I grew up in an upper-middle-class white household, where my good liberal parents did their good liberal-parent duty of teaching me about educational inequality. I knew bad schools existed, and I knew they were a problem, but I couldn’t have told you where those schools were and what kind of problems they had. For me, part of having privilege was being able to live in a bubble where, even though I could acknowledge educational disparities, I didn’t actually have to deal with them.

When I got to Yale, I started volunteering at a New Haven public school. Kids have come and gone, but there are two kids, in particular, whom I have been mentoring long term. In addition to working two jobs apiece, these kids are at the top of their classes and on their school’s debate team, where they discuss a range of issues, from parental consent laws to the efficacy of economic sanctions. And when they wanted to learn even more, we started meeting on weekends. One of them voluntarily spends two to three hours every Sunday working on SAT math prep.

These kids, who have so much intelligence and so much motivation, simply don’t have the background and the resources that they deserve. It’s a problem when a kid who can have a nuanced debate about the warrants for paternalism asks me what the word “liberal” means, because she’s never heard it used before. It’s a problem when a kid with an A in his honors precalculus class struggles to understand exponents, because the class, despite its “honors” label, doesn’t actually explain them.

These are problems. Not because these students are stupid. Not because these students don’t try. But with limited resources at school and limited resources at home, these kids can’t be expected to know things that they simply haven’t been taught.

When we think of educational disparities, we often compare the students at the top of the charts to those floundering at the bottom. In the process, we neglect to discuss the perverse impacts that a flawed education system creates for kids who are doing well despite their circumstances — the kids who appear to be succeeding in struggling schools.

One of the reasons these students are ignored is the standards we use to evaluate them. One of the measures that New Haven uses to track the performance of its public schools is the percentage of kids enrolling in a third semester of college. Another such measure is the high school graduation rate. Don’t get me wrong — these measures are important, but do not fully reflect the shortcomings in our schools. Statistics like these capture the picture of who graduates and who doesn’t, and of who stays in college and who drops out. But they ignore the kids who are learning, but could learn more; the kids who are doing well, but could be doing better; the kids who’ve gotten to college, but don’t know what to do when they get there.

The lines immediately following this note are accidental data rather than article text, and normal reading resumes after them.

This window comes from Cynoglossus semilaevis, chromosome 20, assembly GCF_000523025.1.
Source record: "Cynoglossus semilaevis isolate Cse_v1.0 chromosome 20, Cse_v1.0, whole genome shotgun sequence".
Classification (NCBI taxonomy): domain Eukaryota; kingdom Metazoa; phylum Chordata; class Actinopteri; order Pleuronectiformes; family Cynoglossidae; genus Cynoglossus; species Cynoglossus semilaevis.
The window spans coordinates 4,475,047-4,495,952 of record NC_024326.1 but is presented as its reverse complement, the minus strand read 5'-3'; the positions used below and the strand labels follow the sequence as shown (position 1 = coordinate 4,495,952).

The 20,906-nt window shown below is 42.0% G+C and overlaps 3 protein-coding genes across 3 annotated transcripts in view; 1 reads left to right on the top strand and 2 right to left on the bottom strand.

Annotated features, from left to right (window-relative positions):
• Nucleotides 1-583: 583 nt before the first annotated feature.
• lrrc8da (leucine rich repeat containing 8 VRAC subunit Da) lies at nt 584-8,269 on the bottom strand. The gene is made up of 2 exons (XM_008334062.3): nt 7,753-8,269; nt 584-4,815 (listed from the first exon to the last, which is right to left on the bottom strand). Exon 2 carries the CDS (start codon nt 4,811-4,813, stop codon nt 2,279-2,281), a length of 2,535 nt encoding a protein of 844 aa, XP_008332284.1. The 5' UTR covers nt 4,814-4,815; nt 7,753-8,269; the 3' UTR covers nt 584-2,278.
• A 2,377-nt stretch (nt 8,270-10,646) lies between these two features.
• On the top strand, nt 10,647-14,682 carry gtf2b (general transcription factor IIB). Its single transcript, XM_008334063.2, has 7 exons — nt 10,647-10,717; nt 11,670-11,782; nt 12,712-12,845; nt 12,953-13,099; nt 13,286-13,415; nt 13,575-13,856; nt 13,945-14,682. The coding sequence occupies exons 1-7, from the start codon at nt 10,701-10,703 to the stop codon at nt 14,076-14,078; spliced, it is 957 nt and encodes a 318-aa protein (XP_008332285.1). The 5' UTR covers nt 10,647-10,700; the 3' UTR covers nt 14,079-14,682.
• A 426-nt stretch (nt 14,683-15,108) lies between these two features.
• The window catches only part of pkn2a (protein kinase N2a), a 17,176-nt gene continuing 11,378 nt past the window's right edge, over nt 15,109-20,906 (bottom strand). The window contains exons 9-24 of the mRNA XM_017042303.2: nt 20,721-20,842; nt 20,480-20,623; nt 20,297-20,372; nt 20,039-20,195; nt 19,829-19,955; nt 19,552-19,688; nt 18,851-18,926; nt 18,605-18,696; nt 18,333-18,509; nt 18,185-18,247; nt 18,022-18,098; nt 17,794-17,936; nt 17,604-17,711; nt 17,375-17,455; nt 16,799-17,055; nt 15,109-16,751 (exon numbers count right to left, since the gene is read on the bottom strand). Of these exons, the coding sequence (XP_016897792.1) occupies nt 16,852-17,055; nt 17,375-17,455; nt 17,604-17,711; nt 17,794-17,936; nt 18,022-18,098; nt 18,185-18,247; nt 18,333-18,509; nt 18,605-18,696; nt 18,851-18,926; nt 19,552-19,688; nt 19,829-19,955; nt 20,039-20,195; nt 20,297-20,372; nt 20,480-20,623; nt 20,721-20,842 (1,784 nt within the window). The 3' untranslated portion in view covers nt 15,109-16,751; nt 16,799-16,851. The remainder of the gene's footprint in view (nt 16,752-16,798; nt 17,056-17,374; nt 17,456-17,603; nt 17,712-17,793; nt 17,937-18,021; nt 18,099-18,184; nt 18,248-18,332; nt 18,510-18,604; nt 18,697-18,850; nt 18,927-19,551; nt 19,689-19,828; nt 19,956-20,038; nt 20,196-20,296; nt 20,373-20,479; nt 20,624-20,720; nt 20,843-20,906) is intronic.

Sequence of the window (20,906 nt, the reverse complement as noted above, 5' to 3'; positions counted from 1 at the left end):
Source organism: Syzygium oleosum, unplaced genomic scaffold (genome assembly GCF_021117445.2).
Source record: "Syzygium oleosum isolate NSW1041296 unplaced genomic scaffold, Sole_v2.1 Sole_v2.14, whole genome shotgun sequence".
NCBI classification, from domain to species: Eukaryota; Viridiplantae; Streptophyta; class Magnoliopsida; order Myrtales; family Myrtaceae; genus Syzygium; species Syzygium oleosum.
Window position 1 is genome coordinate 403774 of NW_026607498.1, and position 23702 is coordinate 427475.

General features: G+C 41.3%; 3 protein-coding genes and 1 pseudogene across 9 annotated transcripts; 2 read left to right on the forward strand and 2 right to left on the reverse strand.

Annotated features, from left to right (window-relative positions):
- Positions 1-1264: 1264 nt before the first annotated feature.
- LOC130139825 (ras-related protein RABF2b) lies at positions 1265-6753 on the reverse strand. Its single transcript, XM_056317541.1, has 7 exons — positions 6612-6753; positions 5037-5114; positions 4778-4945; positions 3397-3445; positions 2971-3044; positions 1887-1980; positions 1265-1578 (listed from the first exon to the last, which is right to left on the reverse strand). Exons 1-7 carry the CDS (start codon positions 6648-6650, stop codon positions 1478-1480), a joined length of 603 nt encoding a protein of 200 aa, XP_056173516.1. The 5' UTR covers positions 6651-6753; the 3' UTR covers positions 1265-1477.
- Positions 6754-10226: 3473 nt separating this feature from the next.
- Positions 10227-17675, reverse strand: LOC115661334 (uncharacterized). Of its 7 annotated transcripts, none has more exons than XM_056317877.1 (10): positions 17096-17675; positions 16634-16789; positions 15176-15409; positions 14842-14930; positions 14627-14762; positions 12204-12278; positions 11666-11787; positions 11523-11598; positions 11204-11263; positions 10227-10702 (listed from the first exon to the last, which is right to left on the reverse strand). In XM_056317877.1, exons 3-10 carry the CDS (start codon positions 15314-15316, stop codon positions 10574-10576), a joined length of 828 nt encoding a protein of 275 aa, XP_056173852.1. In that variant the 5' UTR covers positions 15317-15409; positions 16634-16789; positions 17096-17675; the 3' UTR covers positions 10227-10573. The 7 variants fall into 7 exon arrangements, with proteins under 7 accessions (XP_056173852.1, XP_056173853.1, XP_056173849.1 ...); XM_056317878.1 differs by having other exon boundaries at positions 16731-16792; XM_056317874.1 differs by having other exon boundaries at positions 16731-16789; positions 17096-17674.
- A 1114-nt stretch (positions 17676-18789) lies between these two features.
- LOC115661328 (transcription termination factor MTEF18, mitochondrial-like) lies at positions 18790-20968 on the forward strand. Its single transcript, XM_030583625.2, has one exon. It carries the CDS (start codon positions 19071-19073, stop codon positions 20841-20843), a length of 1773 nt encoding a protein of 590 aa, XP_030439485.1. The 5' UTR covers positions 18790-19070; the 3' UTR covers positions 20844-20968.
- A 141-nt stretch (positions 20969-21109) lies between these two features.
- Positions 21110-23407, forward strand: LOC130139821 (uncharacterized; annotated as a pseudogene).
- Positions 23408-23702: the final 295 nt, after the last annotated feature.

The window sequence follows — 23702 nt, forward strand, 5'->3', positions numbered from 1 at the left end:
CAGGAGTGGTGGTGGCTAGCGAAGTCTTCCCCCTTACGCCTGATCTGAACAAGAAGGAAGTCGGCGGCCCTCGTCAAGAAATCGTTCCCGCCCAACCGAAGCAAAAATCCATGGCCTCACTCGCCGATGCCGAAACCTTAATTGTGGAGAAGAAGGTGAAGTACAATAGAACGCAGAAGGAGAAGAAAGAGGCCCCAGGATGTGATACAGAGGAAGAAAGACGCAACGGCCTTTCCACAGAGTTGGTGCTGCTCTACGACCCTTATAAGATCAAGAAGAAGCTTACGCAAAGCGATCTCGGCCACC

Education is not a binary of who finishes and who doesn’t. Rather it is a gradient of success, and these numbers don’t reflect that gradient. The kids I’m mentoring will graduate. They’ll go to a four-year college. But these statistics don’t say anything about how the school system is failing them.

Lately, there has been a lot of discussion about programs that “bridge” the gap between low-performing high schools and top-tier colleges. Yale is even starting one this summer. This is great. These programs do a lot to help correct educational disparities and prepare kids to enter college with a greater understanding of what is expected of them.

But one summer program can’t sufficiently address years of educational inequalities. We need to start earlier. Only by talking about education in a way that truly reflects the issues can we effectively implement programs that will address the needs of all students.

Becca Steinberg is a sophomore in Berkeley College. Contact her at becca.steinberg@yale.edu.

This column is part of the News’ Friday Forum. Click here to continue.